Mongolian Cinema is amidst the most valuable, most passionate and the most…undiscovered amidst Asian Cinemas. Mongolia is one of Asia’s top movie producers with more than 50 titles released every year, and owns one of the best preserved cinema Archives of the world.
Birth of Mongolian Cinema has been turbulent though. Mongolia has been under Chinese control since Mongol Princes accepted Manchurian domination in 1691. In the early 20th century, the late Qing government encourages Han Chinese colonization of Mongolian lands. As a result, more than 500 shops open across the country and help importing cinema. The first public screenings are being organized as soon as 1903. With the fall of the Qing dynasty in 1911, Outer Mongolia declares independence and gets close to Bolshevik Russia. Prime Minister (Prince) Tögs-Ochiryn Namnansüren orders Russian movies to be screened throughout whole country. In 1921, Mongolian People’s Party (future Mongolian People’s Revolutionary Party) defeats last Chinese forces and proclaims independence. Mongolia becomes a Russian satellite stat, adopting Communist model without being officially occupied.
At that time, 86% of Mongols were nomadic shepherds. Advised by Soviet Union, the government decides to educate masses via cinema. Between 1925 and 1935, government creates infrastructures and trains future technicians and between 1935 and 1945, it founds Mongol Kino, the only national institution allowed to produce fiction features. Mongol Son (Ilya Trauberg) is the very first fiction feature produced and directed by Russians in collaboration with first Mongol technicians in 1935.
If movies were supposed to be entertaining, they also had to serve politics. They were submitted to very strict censorship throughout every single step of moviemaking: from scriptwriting to editing to music scoring. In case of any kind of insubordination, the directors had to reimburse the banned movie with their own money.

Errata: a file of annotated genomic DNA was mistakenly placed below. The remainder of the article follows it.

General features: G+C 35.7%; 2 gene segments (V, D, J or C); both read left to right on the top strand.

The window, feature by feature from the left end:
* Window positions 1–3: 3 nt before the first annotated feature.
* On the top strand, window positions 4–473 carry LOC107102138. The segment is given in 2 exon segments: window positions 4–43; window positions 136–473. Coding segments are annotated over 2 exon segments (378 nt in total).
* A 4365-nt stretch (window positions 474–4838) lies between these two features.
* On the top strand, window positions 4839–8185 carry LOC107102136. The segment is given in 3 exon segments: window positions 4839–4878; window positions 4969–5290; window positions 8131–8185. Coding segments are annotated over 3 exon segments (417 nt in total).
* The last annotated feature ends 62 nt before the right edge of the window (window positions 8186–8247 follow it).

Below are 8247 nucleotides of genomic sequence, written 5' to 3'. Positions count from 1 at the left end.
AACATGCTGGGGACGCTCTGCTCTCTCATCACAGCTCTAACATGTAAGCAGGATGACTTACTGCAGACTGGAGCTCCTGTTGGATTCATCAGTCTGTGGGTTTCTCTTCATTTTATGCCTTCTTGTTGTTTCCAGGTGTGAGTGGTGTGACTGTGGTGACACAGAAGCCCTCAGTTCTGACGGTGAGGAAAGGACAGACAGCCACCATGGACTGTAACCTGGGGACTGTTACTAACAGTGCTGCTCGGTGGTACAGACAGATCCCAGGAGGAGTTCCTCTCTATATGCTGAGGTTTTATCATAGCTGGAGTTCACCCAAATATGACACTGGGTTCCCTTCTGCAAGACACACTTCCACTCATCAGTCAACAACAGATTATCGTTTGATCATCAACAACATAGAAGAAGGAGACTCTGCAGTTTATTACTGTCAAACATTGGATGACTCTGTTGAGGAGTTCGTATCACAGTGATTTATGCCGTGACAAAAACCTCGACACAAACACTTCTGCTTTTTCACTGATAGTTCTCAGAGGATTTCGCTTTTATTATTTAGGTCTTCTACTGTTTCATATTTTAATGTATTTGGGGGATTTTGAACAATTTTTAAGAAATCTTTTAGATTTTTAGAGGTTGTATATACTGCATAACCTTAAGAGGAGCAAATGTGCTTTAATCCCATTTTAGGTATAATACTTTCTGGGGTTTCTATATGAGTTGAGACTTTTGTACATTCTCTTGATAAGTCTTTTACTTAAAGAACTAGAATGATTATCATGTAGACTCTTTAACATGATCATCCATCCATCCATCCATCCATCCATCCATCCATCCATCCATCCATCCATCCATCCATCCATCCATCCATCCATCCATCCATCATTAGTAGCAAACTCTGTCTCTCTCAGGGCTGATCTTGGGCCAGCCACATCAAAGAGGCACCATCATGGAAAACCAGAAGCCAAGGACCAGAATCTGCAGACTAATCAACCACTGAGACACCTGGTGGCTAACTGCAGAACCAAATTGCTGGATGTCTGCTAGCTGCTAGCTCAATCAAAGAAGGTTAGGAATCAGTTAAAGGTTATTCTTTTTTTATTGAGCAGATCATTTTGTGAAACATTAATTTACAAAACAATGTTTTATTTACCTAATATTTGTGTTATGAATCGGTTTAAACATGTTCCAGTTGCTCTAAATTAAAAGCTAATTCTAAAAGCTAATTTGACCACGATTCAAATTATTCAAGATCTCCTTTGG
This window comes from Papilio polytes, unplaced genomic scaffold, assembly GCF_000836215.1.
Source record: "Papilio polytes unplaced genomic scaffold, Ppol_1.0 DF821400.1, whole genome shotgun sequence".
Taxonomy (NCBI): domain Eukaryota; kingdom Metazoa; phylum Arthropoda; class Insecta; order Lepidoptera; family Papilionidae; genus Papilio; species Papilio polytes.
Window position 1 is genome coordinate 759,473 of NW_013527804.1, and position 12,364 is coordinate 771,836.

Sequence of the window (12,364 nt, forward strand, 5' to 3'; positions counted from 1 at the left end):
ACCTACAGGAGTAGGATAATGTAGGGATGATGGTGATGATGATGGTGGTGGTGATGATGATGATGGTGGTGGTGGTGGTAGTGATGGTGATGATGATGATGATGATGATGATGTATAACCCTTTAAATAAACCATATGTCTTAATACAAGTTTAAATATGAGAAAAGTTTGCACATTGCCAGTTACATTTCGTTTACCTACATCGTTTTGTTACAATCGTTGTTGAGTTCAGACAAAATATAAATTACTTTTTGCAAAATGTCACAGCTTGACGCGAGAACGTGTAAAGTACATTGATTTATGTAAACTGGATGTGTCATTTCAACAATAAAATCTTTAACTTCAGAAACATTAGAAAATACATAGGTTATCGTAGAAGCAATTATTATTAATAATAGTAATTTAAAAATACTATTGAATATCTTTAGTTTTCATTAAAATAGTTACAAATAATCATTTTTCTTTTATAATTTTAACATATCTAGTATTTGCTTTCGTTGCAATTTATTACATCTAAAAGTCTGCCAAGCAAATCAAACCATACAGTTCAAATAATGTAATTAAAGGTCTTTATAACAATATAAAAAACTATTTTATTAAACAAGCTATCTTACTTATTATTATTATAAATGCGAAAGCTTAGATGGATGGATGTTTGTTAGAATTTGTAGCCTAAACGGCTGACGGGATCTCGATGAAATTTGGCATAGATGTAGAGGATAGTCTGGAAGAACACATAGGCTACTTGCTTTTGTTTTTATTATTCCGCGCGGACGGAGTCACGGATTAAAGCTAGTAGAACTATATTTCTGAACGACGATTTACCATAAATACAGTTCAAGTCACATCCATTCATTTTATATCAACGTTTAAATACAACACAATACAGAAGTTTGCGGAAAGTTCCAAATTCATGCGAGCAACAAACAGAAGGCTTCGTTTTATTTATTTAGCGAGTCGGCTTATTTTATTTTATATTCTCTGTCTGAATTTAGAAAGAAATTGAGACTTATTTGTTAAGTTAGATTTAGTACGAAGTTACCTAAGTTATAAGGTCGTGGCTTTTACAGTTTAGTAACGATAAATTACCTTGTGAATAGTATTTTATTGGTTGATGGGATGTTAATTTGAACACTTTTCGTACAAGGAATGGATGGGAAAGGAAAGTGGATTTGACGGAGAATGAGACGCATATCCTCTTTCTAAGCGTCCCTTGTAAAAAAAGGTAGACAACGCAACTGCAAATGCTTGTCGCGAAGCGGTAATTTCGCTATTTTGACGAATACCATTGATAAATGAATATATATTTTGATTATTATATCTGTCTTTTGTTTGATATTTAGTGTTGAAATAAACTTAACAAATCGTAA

In the first 11 fiction features made between 1936 and 1945, propaganda includes denunciation of illiteracy, Manchurian values or any kind of religious belief and scripts promote social politics, collective efforts and (new) national heroes. Norjmaa’s Destiny (Natsagdorj Tumur, 1938) or The Awakening (Genden Sangijav, 1957) praise Occidental medicine over shamanism and New Year (Zandraa Tseveen, 1954) lauds collective work (in factory). Historical epics, like His name is Sükhbaatar (Collective, 1942) or Prince Tsogt (Collective, 1945) serves to forge a (new) national identity, focusing – amidst others – on historical characters such as Damdin Sükhbaatar, the “Mongol Lenine”, supposed to replace Genghis Khan in people’s hearts.
Soviet Union’s decision to stop financing other Communist countries’ cinema after World War Two results in total halt of Mongolian movie production between 1945 and 1954; but documentary filmmaker Zandraa Tseveen’s New Year launches a second golden age in 1954. The success of Our Song (Oyuun E., 1955) starts a trend for musical comedies, What Obstacles Are Becoming for Us? (Dorjpalam Ravjaa, 1956) a trend for modern melodrama ; If I had a horse (Dorjpalam Ravjaa, 1959) launches children movies and A Messenger of the People (Jigjid Dejid, 1959) feeds the audience’s passion for historical epics.